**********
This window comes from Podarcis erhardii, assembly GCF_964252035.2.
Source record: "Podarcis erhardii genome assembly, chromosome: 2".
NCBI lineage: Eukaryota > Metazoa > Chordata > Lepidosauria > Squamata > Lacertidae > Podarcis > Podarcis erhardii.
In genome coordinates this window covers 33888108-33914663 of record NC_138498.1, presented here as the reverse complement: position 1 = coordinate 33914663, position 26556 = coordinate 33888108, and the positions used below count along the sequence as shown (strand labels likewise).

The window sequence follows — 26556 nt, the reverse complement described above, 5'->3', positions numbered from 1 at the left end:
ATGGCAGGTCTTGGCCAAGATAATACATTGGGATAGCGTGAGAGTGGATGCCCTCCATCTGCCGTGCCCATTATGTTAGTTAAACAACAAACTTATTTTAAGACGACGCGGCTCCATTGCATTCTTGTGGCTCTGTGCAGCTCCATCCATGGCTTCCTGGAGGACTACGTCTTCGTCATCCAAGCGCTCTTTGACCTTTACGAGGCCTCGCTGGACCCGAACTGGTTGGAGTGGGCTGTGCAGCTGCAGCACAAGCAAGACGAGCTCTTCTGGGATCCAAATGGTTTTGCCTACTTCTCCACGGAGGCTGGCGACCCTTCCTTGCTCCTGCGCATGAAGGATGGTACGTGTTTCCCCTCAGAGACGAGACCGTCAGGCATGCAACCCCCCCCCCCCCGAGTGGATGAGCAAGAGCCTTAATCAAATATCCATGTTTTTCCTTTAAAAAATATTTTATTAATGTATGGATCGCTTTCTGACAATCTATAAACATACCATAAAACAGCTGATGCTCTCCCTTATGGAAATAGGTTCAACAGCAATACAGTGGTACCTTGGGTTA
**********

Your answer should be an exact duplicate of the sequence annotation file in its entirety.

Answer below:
This window comes from Podarcis erhardii, assembly GCF_964252035.2.
Source record: "Podarcis erhardii genome assembly, chromosome: 2".
NCBI lineage: Eukaryota > Metazoa > Chordata > Lepidosauria > Squamata > Lacertidae > Podarcis > Podarcis erhardii.
In genome coordinates this window covers 33888108-33914663 of record NC_138498.1, presented here as the reverse complement: position 1 = coordinate 33914663, position 26556 = coordinate 33888108, and the positions used below count along the sequence as shown (strand labels likewise).

The window sequence follows — 26556 nt, the reverse complement described above, 5'->3', positions numbered from 1 at the left end:
ATGGCAGGTCTTGGCCAAGATAATACATTGGGATAGCGTGAGAGTGGATGCCCTCCATCTGCCGTGCCCATTATGTTAGTTAAACAACAAACTTATTTTAAGACGACGCGGCTCCATTGCATTCTTGTGGCTCTGTGCAGCTCCATCCATGGCTTCCTGGAGGACTACGTCTTCGTCATCCAAGCGCTCTTTGACCTTTACGAGGCCTCGCTGGACCCGAACTGGTTGGAGTGGGCTGTGCAGCTGCAGCACAAGCAAGACGAGCTCTTCTGGGATCCAAATGGTTTTGCCTACTTCTCCACGGAGGCTGGCGACCCTTCCTTGCTCCTGCGCATGAAGGATGGTACGTGTTTCCCCTCAGAGACGAGACCGTCAGGCATGCAACCCCCCCCCCCCCGAGTGGATGAGCAAGAGCCTTAATCAAATATCCATGTTTTTCCTTTAAAAAATATTTTATTAATGTATGGATCGCTTTCTGACAATCTATAAACATACCATAAAACAGCTGATGCTCTCCCTTATGGAAATAGGTTCAACAGCAATACAGTGGTACCTTGGGTTA